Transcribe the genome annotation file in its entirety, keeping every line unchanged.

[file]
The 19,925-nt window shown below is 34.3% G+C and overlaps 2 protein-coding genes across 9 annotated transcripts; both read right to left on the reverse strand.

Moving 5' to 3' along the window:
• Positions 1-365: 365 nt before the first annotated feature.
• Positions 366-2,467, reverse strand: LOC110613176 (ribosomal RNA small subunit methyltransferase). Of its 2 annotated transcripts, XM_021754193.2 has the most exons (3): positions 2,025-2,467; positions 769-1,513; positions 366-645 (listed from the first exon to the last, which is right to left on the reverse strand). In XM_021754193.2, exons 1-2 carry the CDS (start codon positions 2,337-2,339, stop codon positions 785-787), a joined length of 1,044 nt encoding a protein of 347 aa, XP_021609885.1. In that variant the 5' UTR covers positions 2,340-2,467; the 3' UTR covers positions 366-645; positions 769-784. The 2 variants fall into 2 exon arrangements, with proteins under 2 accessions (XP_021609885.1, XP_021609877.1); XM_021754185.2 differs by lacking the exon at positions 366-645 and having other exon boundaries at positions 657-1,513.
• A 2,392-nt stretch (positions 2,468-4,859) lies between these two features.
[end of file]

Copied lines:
The 19,925-nt window shown below is 34.3% G+C and overlaps 2 protein-coding genes across 9 annotated transcripts; both read right to left on the reverse strand.

Moving 5' to 3' along the window:
• Positions 1-365: 365 nt before the first annotated feature.
• Positions 366-2,467, reverse strand: LOC110613176 (ribosomal RNA small subunit methyltransferase). Of its 2 annotated transcripts, XM_021754193.2 has the most exons (3): positions 2,025-2,467; positions 769-1,513; positions 366-645 (listed from the first exon to the last, which is right to left on the reverse strand). In XM_021754193.2, exons 1-2 carry the CDS (start codon positions 2,337-2,339, stop codon positions 785-787), a joined length of 1,044 nt encoding a protein of 347 aa, XP_021609885.1. In that variant the 5' UTR covers positions 2,340-2,467; the 3' UTR covers positions 366-645; positions 769-784. The 2 variants fall into 2 exon arrangements, with proteins under 2 accessions (XP_021609885.1, XP_021609877.1); XM_021754185.2 differs by lacking the exon at positions 366-645 and having other exon boundaries at positions 657-1,513.
• A 2,392-nt stretch (positions 2,468-4,859) lies between these two features.